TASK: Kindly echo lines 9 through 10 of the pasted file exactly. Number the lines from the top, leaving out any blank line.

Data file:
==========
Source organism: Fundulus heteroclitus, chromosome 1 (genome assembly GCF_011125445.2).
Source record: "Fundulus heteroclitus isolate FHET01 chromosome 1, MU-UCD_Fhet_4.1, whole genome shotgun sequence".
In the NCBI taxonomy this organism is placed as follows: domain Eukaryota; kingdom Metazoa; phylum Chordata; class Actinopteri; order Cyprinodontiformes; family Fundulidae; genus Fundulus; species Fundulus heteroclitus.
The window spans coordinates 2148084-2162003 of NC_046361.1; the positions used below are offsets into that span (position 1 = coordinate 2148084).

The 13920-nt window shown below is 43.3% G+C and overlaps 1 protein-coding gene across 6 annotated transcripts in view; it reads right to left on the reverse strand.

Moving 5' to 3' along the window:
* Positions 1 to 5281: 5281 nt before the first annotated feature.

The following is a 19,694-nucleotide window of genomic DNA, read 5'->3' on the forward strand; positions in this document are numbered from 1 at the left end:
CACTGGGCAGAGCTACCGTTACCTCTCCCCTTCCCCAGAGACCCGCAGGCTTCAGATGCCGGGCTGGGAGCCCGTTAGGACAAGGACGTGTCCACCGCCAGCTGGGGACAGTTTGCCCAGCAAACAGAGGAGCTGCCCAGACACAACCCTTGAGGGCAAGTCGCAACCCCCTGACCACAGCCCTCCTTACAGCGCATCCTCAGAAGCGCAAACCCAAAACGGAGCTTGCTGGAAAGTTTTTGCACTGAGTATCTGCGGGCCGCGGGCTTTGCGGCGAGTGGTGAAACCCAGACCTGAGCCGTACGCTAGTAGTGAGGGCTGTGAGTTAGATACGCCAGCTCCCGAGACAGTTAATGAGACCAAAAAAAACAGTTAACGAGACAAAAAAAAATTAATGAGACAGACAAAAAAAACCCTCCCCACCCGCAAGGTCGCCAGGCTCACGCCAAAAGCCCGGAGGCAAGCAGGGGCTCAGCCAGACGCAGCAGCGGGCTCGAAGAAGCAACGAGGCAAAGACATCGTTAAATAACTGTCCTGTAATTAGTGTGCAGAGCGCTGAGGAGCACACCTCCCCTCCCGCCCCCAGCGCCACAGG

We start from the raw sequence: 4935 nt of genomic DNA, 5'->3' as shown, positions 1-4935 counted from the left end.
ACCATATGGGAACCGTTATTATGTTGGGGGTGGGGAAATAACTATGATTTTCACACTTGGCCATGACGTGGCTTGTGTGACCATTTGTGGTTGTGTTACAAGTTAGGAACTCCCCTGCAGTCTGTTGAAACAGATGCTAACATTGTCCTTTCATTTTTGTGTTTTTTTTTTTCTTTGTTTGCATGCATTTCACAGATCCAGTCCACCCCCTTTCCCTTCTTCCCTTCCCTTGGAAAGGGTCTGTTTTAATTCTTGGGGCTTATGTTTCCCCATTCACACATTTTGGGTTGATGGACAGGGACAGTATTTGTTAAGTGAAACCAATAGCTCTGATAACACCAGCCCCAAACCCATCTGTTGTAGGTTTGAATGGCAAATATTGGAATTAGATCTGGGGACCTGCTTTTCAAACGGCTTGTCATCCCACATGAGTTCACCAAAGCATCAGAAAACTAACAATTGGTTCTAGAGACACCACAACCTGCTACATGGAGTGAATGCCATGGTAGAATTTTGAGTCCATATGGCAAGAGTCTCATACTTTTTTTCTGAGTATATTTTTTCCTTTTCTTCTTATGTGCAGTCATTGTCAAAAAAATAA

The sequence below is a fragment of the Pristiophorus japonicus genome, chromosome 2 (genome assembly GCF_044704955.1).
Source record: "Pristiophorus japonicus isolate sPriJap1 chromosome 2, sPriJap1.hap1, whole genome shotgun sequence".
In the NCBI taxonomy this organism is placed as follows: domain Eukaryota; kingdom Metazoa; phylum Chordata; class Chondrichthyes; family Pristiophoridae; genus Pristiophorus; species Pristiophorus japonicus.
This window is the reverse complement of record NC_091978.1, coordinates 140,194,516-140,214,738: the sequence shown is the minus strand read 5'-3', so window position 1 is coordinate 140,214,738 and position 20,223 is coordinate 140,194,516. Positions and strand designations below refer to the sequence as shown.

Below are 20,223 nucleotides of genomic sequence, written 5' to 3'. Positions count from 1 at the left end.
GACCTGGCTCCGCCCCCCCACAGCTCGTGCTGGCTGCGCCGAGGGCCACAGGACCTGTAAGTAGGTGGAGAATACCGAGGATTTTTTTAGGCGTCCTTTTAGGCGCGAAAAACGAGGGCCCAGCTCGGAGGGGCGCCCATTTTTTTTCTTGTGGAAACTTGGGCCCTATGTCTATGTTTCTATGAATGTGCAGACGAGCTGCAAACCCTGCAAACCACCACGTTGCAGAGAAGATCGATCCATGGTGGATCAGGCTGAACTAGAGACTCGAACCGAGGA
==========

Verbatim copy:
CACTGGGCAGAGCTACCGTTACCTCTCCCCTTCCCCAGAGACCCGCAGGCTTCAGATGCCGGGCTGGGAGCCCGTTAGGACAAGGACGTGTCCACCGCCAGCTGGGGACAGTTTGCCCAGCAAACAGAGGAGCTGCCCAGACACAACCCTTGAGGGCAAGTCGCAACCCCCTGACCACAGCCCTCCTTACAGCGCATCCTCAGAAGCGCAAACCCAAAACGGAGCTTGCTGGAAAGTTTTTGCACTGAGTATCTGCGGGCCGCGGGCTTTGCGGCGAGTGGTGAAACCCAGACCTGAGCCGTACGCTAGTAGTGAGGGCTGTGAGTTAGATACGCCAGCTCCCGAGACAGTTAATGAGACCAAAAAAAACAGTTAACGAGACAAAAAAAAATTAATGAGACAGACAAAAAAAACCCTCCCCACCCGCAAGGTCGCCAGGCTCACGCCAAAAGCCCGGAGGCAAGCAGGGGCTCAGCCAGACGCAGCAGCGGGCTCGAAGAAGCAACGAGGCAAAGACATCGTTAAATAACTGTCCTGTAATTAGTGTGCAGAGCGCTGAGGAGCACACCTCCCCTCCCGCCCCCAGCGCCACAGG

We start from the raw sequence: 4935 nt of genomic DNA, 5'->3' as shown, positions 1-4935 counted from the left end.